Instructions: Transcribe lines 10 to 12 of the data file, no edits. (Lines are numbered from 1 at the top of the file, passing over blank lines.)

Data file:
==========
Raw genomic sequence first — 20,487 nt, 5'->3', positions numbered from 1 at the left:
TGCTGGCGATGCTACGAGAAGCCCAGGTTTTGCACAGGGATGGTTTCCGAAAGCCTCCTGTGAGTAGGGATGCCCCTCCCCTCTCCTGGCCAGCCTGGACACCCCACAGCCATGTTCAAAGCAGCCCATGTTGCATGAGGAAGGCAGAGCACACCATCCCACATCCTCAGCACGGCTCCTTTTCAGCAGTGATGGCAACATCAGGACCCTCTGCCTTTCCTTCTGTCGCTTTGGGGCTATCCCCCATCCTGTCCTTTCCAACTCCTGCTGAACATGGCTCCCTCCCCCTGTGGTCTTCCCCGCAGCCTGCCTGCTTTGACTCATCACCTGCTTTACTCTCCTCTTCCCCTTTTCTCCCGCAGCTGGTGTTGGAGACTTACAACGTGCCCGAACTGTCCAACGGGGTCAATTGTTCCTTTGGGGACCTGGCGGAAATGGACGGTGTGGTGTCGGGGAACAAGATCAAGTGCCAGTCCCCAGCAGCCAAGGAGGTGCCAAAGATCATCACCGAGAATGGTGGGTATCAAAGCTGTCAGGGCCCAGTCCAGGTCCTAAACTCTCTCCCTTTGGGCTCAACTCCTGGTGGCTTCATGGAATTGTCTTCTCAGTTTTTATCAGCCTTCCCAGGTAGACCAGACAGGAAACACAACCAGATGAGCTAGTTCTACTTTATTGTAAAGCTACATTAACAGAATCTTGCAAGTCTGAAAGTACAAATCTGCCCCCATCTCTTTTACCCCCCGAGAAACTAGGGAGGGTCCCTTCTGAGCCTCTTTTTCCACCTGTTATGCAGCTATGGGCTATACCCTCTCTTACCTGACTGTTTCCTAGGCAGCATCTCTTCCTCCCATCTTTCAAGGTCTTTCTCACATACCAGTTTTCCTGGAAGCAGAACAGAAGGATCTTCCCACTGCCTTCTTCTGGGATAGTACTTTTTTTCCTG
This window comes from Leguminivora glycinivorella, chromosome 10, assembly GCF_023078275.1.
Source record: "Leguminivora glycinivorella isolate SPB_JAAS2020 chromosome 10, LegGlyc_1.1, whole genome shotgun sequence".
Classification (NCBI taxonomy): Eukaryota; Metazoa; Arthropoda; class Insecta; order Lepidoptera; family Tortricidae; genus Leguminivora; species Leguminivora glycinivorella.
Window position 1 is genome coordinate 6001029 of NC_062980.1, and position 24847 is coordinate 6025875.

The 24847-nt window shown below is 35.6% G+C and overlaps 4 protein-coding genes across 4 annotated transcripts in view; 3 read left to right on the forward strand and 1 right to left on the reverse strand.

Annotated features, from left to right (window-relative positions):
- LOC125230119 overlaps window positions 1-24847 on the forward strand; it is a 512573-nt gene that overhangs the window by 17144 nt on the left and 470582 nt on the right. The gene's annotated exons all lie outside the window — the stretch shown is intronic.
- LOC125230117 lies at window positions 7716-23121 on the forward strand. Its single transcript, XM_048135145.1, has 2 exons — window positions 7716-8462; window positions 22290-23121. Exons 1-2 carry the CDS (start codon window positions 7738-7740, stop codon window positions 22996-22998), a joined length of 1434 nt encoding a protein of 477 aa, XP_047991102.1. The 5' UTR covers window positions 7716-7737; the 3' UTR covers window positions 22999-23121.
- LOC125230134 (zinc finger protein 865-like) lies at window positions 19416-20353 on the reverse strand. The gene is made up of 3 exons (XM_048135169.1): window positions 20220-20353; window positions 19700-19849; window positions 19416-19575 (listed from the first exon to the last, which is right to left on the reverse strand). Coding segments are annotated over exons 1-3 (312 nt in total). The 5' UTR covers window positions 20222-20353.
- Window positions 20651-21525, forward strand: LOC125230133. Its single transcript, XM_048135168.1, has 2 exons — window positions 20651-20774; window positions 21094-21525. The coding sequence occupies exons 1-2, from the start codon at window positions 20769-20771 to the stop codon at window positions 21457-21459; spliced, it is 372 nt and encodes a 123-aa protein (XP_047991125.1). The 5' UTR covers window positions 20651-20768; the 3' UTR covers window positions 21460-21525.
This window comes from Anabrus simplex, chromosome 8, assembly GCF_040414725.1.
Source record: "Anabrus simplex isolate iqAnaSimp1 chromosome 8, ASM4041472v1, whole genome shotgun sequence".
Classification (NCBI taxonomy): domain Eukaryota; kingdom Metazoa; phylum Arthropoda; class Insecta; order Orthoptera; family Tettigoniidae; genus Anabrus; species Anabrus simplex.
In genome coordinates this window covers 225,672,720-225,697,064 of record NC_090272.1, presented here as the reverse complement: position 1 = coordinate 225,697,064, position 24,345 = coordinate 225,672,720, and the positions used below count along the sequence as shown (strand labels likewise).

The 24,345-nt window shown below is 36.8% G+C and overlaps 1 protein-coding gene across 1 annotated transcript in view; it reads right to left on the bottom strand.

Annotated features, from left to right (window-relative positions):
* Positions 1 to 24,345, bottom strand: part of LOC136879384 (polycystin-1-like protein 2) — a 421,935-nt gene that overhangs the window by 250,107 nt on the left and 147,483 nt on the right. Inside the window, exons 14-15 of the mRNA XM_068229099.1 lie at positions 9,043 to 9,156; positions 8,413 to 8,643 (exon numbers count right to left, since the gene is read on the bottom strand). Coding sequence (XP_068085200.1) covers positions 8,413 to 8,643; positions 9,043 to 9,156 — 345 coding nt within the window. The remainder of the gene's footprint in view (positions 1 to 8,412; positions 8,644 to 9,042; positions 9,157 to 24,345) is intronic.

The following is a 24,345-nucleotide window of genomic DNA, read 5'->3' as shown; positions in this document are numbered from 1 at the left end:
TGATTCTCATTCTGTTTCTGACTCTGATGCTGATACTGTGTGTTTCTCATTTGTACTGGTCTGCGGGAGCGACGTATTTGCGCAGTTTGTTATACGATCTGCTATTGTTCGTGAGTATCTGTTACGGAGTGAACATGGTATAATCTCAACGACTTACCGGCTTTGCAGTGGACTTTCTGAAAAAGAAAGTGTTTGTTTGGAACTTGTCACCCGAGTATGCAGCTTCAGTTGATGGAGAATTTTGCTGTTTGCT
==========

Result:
- LOC125230117 lies at window positions 7716-23121 on the forward strand. Its single transcript, XM_048135145.1, has 2 exons — window positions 7716-8462; window positions 22290-23121. Exons 1-2 carry the CDS (start codon window positions 7738-7740, stop codon window positions 22996-22998), a joined length of 1434 nt encoding a protein of 477 aa, XP_047991102.1. The 5' UTR covers window positions 7716-7737; the 3' UTR covers window positions 22999-23121.
- LOC125230134 (zinc finger protein 865-like) lies at window positions 19416-20353 on the reverse strand. The gene is made up of 3 exons (XM_048135169.1): window positions 20220-20353; window positions 19700-19849; window positions 19416-19575 (listed from the first exon to the last, which is right to left on the reverse strand). Coding segments are annotated over exons 1-3 (312 nt in total). The 5' UTR covers window positions 20222-20353.
- Window positions 20651-21525, forward strand: LOC125230133. Its single transcript, XM_048135168.1, has 2 exons — window positions 20651-20774; window positions 21094-21525. The coding sequence occupies exons 1-2, from the start codon at window positions 20769-20771 to the stop codon at window positions 21457-21459; spliced, it is 372 nt and encodes a 123-aa protein (XP_047991125.1). The 5' UTR covers window positions 20651-20768; the 3' UTR covers window positions 21460-21525.